“I started tying in-hand because I wanted my flies to look authentic, like actual vintage salmon flies that could catch fish. I figured that tying them in a more traditional way would give my flies a more traditional look” he told me.

The fly Cole tied for me, an unnamed beauty that already had some striking claret-colored hackle palmered over the body, was about to get a guinea feather installed as a throat hackle, and then I would get to see how Cole tied the wing on. When I first saw the in-progress fly, Cole had placed it on the table top - with a length of thick thread hanging off of it. Having never tied an old-style fly, or any other fly, in-hand, I had made some assumptions about the process. I assumed there was copious use of half hitch knots to make sure the fly didn’t bust apart at inopportune times. I was shocked to find out that Cole never uses knots, other than the finishing knot at the end. The special wax he uses on the silk tying thread is so sticky that it stays in place even when there’s no pressure being applied to it. He can pretty much lay the unfinished fly down on the table whenever he needs to, with little fear of having it unravel.

The wing is what’s most intriguing. Cole ties some of his salmon flies with very intricate “married” wings, but for the most part he uses “mixed” wings. Mixed wings still require a deft touch, but are not quite as delicate as married wings. On the fly I watched Cole tie, he cut eight similarly sized slips of beautifully colored feathers for each side of the wing, including three sections of turkey feathers brightly dyed in primary colors, slips of both Florican and Kori Bustard feathers, mottled turkey, and the obligatory Golden Pheasant tippet and tail. Tying a mixed wing is just like it sounds: the slips of feathers are pretty much just held together in a clump - and then tied on the hook with tight turns of thread. The colors mix and mingle together to form a vibrant wing that rivals the most intricate of married wings, with a shorter amount of time invested.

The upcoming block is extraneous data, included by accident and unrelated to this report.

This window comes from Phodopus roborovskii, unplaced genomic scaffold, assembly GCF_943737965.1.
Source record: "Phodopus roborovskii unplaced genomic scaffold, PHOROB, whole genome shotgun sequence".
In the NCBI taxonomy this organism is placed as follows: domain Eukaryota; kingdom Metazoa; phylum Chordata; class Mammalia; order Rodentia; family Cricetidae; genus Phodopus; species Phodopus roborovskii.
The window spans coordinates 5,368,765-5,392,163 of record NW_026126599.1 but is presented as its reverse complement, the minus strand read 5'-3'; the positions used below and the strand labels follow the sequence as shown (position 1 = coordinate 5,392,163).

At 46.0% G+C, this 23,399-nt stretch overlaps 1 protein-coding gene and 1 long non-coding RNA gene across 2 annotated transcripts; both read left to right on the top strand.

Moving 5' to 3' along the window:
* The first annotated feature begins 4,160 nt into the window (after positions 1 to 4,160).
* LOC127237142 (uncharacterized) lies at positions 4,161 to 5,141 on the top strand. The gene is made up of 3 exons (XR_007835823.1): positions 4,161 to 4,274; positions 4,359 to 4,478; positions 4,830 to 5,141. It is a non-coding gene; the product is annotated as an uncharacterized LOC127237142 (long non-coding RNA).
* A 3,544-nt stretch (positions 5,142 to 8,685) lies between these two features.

One of the most difficult aspects of tying a fly in-hand is dubbing. When tying a fly conventionally, the weight of the bobbin keeps the thread taut while twisting on the dubbing. Without a bobbin, the thread tends to twist along with the fur. It takes some deft finger manipulation on Cole’s part to get it to work well, but over time he has figured out exactly what needs to be done to get the fur on the thread.

Another interesting twist to Cole’s story is how he gets the hooks he uses for his salmon flies. Proper salmon hooks can be expensive, even the ones that are made without eyes. Cole has learned how to deal with the costs. His father has long been a student of metallurgy, so Cole asked his dad to teach him a few things, and soon he was heating, bending and straightening some less expensive hooks (like Mustad’s 3366) into classically-styled eyeless salmon hooks. It takes him hours to make one hook salmon fly-worthy, but this is totally worthwhile to Cole, who values the time spent as much as he does the finished product.

Cole Madden’s ability to tie beautiful salmon flies in his hands is proof that modern techniques aren’t always the only way to do things. And the fact that he uses his brilliantly colored flies to catch trout and smallmouth bass in his local streams proves that you don’t always have to match the hatch if you want to catch fish. 
The photos above are some in-progress photos of Cole tying in-hand.

The above 4 photos are of some of Cole's finished flies. I used a vise to photograph them, but he didn't need one to tie them...